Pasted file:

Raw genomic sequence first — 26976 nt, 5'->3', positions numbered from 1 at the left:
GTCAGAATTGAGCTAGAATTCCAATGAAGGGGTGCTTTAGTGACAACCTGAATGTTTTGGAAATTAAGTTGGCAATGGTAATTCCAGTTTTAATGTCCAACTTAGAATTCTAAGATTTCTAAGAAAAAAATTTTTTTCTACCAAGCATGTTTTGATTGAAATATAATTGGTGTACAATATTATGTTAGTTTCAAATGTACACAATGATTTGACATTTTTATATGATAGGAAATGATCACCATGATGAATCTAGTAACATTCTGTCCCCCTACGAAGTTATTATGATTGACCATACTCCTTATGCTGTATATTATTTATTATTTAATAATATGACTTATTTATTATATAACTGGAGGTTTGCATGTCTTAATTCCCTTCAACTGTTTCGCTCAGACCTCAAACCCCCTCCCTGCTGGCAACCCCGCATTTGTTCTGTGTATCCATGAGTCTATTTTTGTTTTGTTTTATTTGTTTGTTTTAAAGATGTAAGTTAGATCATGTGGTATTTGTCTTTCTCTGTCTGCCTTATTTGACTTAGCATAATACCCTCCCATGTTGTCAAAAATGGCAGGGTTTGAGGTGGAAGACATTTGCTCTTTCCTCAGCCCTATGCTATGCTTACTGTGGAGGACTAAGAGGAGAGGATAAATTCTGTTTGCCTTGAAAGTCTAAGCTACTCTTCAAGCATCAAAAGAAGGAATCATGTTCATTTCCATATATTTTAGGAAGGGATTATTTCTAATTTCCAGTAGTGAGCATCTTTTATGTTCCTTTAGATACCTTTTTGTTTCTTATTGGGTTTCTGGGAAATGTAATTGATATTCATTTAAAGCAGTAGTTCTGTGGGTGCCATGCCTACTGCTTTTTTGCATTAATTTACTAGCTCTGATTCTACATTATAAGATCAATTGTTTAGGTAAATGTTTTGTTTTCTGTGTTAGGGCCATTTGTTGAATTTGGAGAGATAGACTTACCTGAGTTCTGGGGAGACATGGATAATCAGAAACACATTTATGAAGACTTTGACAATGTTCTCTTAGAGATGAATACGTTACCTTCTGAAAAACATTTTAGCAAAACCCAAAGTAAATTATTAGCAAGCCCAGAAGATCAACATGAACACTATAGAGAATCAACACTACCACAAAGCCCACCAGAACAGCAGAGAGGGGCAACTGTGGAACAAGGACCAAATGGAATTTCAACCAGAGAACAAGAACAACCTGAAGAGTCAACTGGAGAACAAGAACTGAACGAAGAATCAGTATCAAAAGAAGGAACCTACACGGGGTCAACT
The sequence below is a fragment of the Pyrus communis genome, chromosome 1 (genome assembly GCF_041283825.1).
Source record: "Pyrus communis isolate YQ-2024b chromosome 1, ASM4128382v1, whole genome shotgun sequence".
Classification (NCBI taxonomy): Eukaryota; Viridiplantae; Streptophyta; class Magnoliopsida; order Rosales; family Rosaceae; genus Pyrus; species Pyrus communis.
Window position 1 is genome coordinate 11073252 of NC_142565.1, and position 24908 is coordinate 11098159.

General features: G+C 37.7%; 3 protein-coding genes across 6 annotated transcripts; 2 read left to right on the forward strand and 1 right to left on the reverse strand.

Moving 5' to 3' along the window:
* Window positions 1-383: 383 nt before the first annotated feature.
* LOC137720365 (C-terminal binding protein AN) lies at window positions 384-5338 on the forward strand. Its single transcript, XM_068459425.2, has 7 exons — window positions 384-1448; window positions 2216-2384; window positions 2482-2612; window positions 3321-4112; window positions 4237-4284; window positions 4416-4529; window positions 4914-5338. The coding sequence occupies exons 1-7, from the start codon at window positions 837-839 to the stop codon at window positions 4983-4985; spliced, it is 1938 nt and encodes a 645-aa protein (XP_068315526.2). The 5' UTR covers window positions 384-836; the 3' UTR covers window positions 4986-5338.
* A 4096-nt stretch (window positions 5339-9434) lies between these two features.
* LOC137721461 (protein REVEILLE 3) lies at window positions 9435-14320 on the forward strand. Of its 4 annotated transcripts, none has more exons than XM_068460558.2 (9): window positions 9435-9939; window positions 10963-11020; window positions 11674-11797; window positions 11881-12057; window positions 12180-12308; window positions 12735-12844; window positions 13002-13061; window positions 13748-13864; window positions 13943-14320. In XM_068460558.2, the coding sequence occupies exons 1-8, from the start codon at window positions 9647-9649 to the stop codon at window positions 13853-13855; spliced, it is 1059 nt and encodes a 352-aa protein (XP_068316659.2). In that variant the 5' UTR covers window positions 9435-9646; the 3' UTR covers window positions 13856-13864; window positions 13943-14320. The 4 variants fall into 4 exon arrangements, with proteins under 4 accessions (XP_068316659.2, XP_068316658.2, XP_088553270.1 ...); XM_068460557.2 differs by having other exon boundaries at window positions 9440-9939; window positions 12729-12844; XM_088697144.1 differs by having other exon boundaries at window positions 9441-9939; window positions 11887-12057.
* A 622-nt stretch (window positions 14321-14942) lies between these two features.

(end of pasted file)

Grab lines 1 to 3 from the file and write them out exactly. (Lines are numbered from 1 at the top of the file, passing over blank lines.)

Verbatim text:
Raw genomic sequence first — 26976 nt, 5'->3', positions numbered from 1 at the left:
GTCAGAATTGAGCTAGAATTCCAATGAAGGGGTGCTTTAGTGACAACCTGAATGTTTTGGAAATTAAGTTGGCAATGGTAATTCCAGTTTTAATGTCCAACTTAGAATTCTAAGATTTCTAAGAAAAAAATTTTTTTCTACCAAGCATGTTTTGATTGAAATATAATTGGTGTACAATATTATGTTAGTTTCAAATGTACACAATGATTTGACATTTTTATATGATAGGAAATGATCACCATGATGAATCTAGTAACATTCTGTCCCCCTACGAAGTTATTATGATTGACCATACTCCTTATGCTGTATATTATTTATTATTTAATAATATGACTTATTTATTATATAACTGGAGGTTTGCATGTCTTAATTCCCTTCAACTGTTTCGCTCAGACCTCAAACCCCCTCCCTGCTGGCAACCCCGCATTTGTTCTGTGTATCCATGAGTCTATTTTTGTTTTGTTTTATTTGTTTGTTTTAAAGATGTAAGTTAGATCATGTGGTATTTGTCTTTCTCTGTCTGCCTTATTTGACTTAGCATAATACCCTCCCATGTTGTCAAAAATGGCAGGGTTTGAGGTGGAAGACATTTGCTCTTTCCTCAGCCCTATGCTATGCTTACTGTGGAGGACTAAGAGGAGAGGATAAATTCTGTTTGCCTTGAAAGTCTAAGCTACTCTTCAAGCATCAAAAGAAGGAATCATGTTCATTTCCATATATTTTAGGAAGGGATTATTTCTAATTTCCAGTAGTGAGCATCTTTTATGTTCCTTTAGATACCTTTTTGTTTCTTATTGGGTTTCTGGGAAATGTAATTGATATTCATTTAAAGCAGTAGTTCTGTGGGTGCCATGCCTACTGCTTTTTTGCATTAATTTACTAGCTCTGATTCTACATTATAAGATCAATTGTTTAGGTAAATGTTTTGTTTTCTGTGTTAGGGCCATTTGTTGAATTTGGAGAGATAGACTTACCTGAGTTCTGGGGAGACATGGATAATCAGAAACACATTTATGAAGACTTTGACAATGTTCTCTTAGAGATGAATACGTTACCTTCTGAAAAACATTTTAGCAAAACCCAAAGTAAATTATTAGCAAGCCCAGAAGATCAACATGAACACTATAGAGAATCAACACTACCACAAAGCCCACCAGAACAGCAGAGAGGGGCAACTGTGGAACAAGGACCAAATGGAATTTCAACCAGAGAACAAGAACAACCTGAAGAGTCAACTGGAGAACAAGAACTGAACGAAGAATCAGTATCAAAAGAAGGAACCTACACGGGGTCAACT
The sequence below is a fragment of the Pyrus communis genome, chromosome 1 (genome assembly GCF_041283825.1).